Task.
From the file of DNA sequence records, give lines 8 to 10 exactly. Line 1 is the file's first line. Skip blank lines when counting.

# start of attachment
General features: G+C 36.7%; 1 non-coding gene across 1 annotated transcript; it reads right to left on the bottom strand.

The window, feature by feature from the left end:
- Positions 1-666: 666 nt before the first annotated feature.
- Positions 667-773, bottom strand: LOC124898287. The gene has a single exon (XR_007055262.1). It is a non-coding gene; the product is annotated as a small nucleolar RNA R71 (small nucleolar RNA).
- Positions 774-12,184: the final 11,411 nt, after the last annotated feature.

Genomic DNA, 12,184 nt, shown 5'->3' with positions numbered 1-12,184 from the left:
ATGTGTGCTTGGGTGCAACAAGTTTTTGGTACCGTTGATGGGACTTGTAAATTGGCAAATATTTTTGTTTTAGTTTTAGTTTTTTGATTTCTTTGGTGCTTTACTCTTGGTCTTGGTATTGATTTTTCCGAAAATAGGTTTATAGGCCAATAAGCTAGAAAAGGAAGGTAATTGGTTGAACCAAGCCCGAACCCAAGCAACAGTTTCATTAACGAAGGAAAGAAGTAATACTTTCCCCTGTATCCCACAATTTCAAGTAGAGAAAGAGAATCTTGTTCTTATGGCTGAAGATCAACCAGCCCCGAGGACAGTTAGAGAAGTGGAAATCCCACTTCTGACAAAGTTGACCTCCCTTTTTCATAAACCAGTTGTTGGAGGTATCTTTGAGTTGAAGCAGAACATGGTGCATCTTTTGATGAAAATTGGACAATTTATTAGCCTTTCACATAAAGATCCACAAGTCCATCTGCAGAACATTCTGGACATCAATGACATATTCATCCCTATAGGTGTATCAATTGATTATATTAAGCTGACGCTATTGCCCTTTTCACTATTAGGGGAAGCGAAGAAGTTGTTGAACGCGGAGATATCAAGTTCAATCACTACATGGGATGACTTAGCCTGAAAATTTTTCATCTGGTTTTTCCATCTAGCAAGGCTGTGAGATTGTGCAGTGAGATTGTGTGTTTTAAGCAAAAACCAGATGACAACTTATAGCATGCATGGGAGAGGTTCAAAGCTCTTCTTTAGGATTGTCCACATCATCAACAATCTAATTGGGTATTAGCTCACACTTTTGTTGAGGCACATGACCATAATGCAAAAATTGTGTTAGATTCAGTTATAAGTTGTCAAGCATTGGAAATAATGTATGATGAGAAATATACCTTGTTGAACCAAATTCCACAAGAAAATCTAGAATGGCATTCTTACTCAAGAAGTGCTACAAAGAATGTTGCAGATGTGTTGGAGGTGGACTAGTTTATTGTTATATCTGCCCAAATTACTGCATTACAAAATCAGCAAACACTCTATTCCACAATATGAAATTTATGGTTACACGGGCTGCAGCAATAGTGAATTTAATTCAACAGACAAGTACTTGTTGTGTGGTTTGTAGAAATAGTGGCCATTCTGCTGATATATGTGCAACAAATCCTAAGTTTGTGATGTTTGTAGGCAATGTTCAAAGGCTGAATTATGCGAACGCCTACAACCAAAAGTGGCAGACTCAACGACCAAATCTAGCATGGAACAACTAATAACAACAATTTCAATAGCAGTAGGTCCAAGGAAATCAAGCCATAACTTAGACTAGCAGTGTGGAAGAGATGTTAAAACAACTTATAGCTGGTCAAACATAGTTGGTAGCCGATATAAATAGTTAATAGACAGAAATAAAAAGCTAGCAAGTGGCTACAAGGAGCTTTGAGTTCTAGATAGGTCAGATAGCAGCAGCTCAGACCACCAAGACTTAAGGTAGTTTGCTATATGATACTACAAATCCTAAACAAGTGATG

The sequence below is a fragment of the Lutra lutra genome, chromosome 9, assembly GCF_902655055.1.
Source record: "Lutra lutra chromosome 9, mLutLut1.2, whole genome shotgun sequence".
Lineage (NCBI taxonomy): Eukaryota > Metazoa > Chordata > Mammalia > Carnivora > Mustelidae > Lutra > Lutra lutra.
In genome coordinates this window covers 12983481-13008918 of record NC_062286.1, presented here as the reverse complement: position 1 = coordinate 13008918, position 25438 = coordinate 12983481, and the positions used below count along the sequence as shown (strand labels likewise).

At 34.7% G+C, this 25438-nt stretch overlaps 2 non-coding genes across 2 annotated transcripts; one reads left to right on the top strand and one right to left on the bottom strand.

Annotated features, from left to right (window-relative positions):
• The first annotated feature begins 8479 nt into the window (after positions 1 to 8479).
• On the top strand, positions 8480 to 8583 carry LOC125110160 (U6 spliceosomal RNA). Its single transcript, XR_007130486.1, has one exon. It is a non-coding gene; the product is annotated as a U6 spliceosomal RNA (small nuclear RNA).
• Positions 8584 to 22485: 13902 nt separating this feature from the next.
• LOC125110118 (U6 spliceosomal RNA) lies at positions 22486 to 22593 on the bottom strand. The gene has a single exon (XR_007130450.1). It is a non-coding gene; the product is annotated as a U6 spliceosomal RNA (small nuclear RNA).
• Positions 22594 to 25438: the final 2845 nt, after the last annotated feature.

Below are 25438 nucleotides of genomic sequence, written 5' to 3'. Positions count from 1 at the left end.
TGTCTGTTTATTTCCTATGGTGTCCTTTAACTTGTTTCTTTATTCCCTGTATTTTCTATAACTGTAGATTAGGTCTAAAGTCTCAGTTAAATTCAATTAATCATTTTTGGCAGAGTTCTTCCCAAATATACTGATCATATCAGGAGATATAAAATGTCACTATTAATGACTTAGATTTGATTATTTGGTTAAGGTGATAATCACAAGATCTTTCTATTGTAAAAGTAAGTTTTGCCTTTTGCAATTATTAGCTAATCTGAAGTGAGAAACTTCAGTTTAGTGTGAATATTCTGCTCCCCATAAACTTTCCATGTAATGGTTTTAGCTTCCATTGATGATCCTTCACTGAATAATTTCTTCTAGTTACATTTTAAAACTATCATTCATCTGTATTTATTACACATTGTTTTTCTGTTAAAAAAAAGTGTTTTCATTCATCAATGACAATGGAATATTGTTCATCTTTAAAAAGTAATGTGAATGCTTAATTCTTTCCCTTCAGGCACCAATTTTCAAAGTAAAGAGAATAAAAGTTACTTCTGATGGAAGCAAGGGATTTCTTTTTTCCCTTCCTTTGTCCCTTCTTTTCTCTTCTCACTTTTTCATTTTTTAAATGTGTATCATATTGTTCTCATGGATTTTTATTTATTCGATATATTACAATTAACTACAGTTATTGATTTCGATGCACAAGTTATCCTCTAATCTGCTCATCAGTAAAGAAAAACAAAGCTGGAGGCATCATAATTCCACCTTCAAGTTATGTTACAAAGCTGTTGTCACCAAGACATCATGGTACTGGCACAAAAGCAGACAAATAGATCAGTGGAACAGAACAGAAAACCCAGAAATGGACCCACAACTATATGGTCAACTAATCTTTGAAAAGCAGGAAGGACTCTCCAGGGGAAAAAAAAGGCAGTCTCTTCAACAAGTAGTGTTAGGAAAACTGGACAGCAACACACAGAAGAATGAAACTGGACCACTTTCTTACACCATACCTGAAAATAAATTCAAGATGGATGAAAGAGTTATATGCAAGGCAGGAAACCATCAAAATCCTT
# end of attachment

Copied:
The sequence below is a fragment of the Lutra lutra genome, chromosome 9, assembly GCF_902655055.1.
Source record: "Lutra lutra chromosome 9, mLutLut1.2, whole genome shotgun sequence".
Lineage (NCBI taxonomy): Eukaryota > Metazoa > Chordata > Mammalia > Carnivora > Mustelidae > Lutra > Lutra lutra.